Pentagon's E-Voting System Flawed, Unfixable, Security Experts Say

Claiming that the system is deeply flawed and unfixable, four computer security experts said that the Pentagon's new Internet-based voting service is ripe for attack and should be discarded.

January 22, 2004

4 Min Read
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Claiming that the system is deeply flawed and unfixable, four computer security experts said that the Pentagon's new Internet-based voting service is ripe for attack and should be discarded.

The quartet of security gurus -- three from academia and a former IBM researcher turned independent consultant -- took to task SERVE (Secure Electronic Registration and Voting Experiment), a system that will let selected voters, including military personnel, their dependents, and other expatriates, register to vote and place their ballots electronically via standard PCs and a Web browser.

The four are among a group of ten experts that the government asked to evaluate SERVE, and make up the team's contingent of security analysts.

Their unanimous thumbs down comes less than two weeks before the U.S. Department of Defense (DoD) puts SERVE into play on Feb. 3 for the South Carolina presidential primary. Although limited in its scope -- DoD estimates that approximately 100,000 voters will cast ballots using the system, since only those who reside in 50 counties of seven states can use SERVE this election year -- the program's goal is to eventually handle the votes by the six million U.S. citizens who live or are posted overseas.

But SERVE is inherently flawed, said the experts, and should be dumped ASAP."Using a voting system based on the Internet poses a serious and unacceptable risk for election fraud," said David Wagner, an assistant professor of computer science at UC Berkeley, and one of the four authors of the report. "The flaws are unsolvable because they're fundamental to the architecture of the Internet."

SERVE is designed to use standard PCs running Windows and either the Internet Explorer or Netscape Navigator browser to connect to a Web server. Voter registration and voting are done using the browser, and registrations and ballots are stored on a central Web server, which is then accessed by U.S.-based local election officials for downloading the information to their own systems.

Relying on Windows PCs and the Internet is the crux of the problem, said the experts.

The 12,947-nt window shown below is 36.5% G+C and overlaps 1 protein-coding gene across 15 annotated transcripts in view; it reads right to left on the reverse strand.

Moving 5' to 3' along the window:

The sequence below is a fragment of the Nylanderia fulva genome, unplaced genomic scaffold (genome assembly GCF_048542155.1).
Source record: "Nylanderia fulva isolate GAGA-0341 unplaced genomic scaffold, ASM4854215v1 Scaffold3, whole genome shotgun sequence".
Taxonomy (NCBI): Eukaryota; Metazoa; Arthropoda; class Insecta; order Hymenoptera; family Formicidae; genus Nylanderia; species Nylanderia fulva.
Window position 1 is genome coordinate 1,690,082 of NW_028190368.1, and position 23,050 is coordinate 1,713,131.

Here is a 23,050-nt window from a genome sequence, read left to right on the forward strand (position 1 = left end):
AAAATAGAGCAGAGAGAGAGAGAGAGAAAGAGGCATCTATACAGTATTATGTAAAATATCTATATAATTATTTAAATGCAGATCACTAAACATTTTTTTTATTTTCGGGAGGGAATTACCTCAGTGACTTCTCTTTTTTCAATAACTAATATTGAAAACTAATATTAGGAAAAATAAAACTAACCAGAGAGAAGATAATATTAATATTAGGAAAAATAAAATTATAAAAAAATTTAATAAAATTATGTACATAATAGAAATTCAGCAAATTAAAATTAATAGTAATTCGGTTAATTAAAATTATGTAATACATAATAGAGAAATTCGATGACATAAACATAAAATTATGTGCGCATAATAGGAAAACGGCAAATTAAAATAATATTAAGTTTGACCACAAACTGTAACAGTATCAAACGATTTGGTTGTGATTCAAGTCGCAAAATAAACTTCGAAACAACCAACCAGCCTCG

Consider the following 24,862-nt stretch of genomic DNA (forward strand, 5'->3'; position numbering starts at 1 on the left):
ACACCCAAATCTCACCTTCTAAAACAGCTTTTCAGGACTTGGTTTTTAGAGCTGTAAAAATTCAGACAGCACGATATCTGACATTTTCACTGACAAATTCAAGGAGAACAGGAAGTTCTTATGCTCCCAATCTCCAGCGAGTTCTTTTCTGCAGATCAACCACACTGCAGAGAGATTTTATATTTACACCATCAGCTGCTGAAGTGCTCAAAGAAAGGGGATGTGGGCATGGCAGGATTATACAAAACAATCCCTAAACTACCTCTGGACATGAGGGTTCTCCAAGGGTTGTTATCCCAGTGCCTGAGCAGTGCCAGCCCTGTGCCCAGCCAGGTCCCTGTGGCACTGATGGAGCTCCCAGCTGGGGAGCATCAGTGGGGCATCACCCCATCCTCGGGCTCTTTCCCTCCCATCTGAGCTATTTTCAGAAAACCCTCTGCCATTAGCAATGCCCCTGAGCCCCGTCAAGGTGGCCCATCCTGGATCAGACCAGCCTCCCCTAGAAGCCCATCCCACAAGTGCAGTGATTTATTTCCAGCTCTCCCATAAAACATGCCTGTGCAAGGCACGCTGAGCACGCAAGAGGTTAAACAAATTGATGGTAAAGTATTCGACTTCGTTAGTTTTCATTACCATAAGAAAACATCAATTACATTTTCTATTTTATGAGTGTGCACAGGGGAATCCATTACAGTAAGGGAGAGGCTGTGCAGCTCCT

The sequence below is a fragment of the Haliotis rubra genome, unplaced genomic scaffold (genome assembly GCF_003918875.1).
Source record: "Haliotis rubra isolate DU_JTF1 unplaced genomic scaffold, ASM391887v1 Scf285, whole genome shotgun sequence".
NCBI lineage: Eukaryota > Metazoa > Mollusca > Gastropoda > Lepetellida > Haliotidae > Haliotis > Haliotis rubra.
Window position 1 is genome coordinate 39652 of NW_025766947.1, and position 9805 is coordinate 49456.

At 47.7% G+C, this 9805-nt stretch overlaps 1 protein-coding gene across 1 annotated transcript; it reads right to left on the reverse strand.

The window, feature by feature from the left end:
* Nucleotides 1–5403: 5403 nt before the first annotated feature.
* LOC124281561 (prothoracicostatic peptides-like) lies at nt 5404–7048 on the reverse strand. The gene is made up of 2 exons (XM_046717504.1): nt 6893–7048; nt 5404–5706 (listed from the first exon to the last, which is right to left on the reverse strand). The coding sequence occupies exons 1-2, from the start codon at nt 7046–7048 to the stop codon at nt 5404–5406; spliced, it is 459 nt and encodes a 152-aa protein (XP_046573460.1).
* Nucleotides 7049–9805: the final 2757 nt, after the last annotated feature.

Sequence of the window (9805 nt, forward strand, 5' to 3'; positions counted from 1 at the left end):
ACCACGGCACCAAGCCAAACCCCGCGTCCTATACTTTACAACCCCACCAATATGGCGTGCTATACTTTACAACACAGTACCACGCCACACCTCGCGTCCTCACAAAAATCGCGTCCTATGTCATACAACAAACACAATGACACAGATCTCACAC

"The press is full of stories of viruses and worms [on the Internet]," said Barbara Simons, another of the four who contributed to the report. "All it takes is an infection of the PCs used to access SERVE, and all bets are off."

Simons, Wagner, and their colleagues -- Avi Rubin of John Hopkins University and David Jefferson of Lawrence Livermore National Laboratory -- worry that the inherent insecurity of PCs and the Internet could attract hackers who would like nothing better than to disrupt a U.S. national election by mounting denial-of-service (DoS) attacks on the PCs, inserting bogus Web pages between the PCs and the real Web server to 'steal' votes, or even introduce malicious code to the system that would allow them to alter votes."A U.S. general election offers one of the most tempting targets for cyber-attack in the history of the Internet, whether the attacker's motive is overtly political or simply self-aggrandizement," the four said in their report.

Simons said that Internet-based voting could be subverted by anyone with a modicum of technical skills, including the traditional teenage hacker, terrorists, or even opposition political parties.

"But what really terrifies me is that this so-called 'experiment' will seem to work, that people will look at the results and because there were no detectable problems this time, conclude that it's a great idea to roll out across the board in 2008," said Simons.

An attack might not even be detected immediately, Simons and her colleagues asserted, just as less threatening Internet-based attacks often go undetected for long stretches. Even if this year's voting goes smoothly, they said, it doesn't mean future elections won't be compromised.

"Future attacks would, in fact, be more likely, both because there is more time to prepare an attack, and because expanded use of SERVE or similar systems would make the prize more valuable," they said."This is a slippery slope, and one that we think puts democracy at risk," Simons said, the reason why she and her colleagues are urging the DoD to shut down SERVE immediately.

While the four didn't have any foolproof solutions to offer up as an alternative for simplifying absentee balloting by the military, they suggested that a kiosk-based system, which would simply print out absentee ballots that voters could complete and mail back to the U.S., would be more secure than SERVE.

A spokesman for the Federal Voting Assistance Program, which overseas SERVE, did not respond to a call for comment.

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